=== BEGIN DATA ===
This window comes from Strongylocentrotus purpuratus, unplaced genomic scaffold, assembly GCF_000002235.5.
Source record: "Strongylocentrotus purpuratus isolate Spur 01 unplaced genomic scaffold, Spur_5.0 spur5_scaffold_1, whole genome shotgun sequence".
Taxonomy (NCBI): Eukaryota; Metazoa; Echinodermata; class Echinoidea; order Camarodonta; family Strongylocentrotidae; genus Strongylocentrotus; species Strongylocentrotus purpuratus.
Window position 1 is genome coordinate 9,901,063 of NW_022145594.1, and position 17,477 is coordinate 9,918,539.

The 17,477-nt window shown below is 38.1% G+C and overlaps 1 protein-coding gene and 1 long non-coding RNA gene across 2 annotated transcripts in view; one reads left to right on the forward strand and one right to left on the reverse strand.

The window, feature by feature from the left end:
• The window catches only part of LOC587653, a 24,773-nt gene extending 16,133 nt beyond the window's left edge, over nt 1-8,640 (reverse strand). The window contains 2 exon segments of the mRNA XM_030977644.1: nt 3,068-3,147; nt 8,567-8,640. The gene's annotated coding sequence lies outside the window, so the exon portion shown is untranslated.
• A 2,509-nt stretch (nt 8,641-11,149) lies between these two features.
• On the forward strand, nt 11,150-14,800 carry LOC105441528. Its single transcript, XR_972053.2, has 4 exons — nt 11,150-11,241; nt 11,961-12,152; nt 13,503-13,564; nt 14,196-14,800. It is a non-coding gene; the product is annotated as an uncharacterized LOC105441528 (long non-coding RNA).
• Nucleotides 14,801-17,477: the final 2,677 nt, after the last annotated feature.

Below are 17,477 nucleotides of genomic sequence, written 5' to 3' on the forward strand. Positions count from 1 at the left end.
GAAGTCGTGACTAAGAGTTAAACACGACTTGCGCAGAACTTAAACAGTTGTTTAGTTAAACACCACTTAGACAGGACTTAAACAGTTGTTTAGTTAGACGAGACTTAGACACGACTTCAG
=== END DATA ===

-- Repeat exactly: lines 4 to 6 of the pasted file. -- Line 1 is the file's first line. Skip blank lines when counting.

Window position 1 is genome coordinate 9,901,063 of NW_022145594.1, and position 17,477 is coordinate 9,918,539.

The 17,477-nt window shown below is 38.1% G+C and overlaps 1 protein-coding gene and 1 long non-coding RNA gene across 2 annotated transcripts in view; one reads left to right on the forward strand and one right to left on the reverse strand.

The window, feature by feature from the left end: